Questions: Bead Distribution in Female Graves

Do you ever ask yourself a question, have an idea to the answer, but need more research to be sure of your thoughts?  This is one of those moments.

I am comfortable with being able to say that the ladies of the more Nordic cultures as well as Anglo-Saxon women certainly hung bead strands from should to shoulder supported by brooches.  I also feel pretty good about the hanging of the same items as well as chain for Bronze Age women across multiple cultures on the continent.

But what about Gaulish women before Romanization?  The more I glance, the more it seems pretty clear to me that these were likely bead strands worn around the neck or tucked away as a general personal belonging at the belt line.  Are bead strands worn around the neck rather than from shoulder to shoulder a possible visual facet to bring a little extra authentication to a woman’s Gaulish persona?

Period and Persona: Figuring It Out Part 3

As much as I love Roman history, decidedly I going to be working with a more continent Celtic aesthetic.  However, for the sake of having a larger scope for primary sources when submitting information for a name or finding documentation to enter into contests I feel that I need to stick close to a period of time where Roman contact occurred and occupation was immanent.

I thought that I would have pinned my time and location to 1st century CE, “French” Gaul but more and more and I feeling a pull towards 1st century BC Alpine region.  I am personally and originally from a mountain and valley region so this ties in to who am I am in real life.  The Alpine region has a great deal of contact from Roman and Greek people which makes it a great melting pot of cultures.  Seeing as the Celtic people in that region did not have their own written language, they did make use of both Latin and Greek scripts.  This gives me a decent pull of information to gather from.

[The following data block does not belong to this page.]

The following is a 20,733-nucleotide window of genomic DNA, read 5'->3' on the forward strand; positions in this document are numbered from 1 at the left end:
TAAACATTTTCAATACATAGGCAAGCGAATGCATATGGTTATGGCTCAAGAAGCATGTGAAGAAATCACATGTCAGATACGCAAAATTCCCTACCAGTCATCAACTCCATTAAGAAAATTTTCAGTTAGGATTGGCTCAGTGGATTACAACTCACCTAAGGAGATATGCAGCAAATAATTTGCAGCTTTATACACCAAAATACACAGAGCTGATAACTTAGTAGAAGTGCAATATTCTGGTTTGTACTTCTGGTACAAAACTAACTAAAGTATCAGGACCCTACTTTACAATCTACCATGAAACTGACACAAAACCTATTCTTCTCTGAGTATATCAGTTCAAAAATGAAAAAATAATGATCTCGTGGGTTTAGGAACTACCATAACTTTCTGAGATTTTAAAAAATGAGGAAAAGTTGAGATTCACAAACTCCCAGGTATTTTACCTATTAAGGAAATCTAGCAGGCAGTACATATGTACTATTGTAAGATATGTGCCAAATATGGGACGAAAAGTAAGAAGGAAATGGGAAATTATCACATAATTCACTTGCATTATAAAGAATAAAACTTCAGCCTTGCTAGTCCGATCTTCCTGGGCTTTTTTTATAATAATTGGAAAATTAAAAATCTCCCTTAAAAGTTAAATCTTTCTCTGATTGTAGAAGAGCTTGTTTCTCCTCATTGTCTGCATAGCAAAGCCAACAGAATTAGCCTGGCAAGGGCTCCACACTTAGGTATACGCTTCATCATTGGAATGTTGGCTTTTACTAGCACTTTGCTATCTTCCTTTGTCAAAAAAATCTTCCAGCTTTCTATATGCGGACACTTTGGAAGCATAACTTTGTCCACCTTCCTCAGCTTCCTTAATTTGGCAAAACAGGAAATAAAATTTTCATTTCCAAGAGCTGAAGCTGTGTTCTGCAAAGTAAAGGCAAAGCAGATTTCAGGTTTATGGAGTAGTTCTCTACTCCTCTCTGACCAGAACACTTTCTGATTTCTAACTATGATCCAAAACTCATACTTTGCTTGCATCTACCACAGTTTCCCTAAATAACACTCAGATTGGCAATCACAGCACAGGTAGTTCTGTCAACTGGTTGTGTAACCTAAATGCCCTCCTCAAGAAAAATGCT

Rhaetia/Raetia is I am still dabbling with and I think it’s a great place to lay my persona.  it’s very similar to my last name, so if I decide to get a geographical name as a last name (and a herald will accept the documentation for the use of a GN in a PN for Gaulish onomastics) then all the better!  However, this area became a Roman province in the middle of the 1st Century BC which brings back my period by 100 years.  Thankfully, that’s not a massive jump and my current garb and accessories still fits the period.

Additionally this places me into the Iron Age period for the Balkans and Central Europe which is totally my jam. A bonus is the silver jewelry found in the region.  I don’t wear warm toned jewelry and have had to wear some for lack of availability in reproduction goods.  However, silver is something found and confirmed in use for this period and location: I AM FREE TO SILVER IT UP.  As a result, for the holidays I treated myself to a simple silver torc.  No more green neck!

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While it’s visually smaller than I had hoped, it does fit the smaller and simple torcs for a larger period of time and areas (twisted wire with small, domed terminals).  It’s not perfect as it clearly was designed to be more of a choker than to lie on the collar bones, but it’s silver and won’t require upkeep for me.  I’ve been wearing it mundanely to see how comfortable is it and I have to say it’s stellar.

Up next: A lot of talk about onomastics and name selection.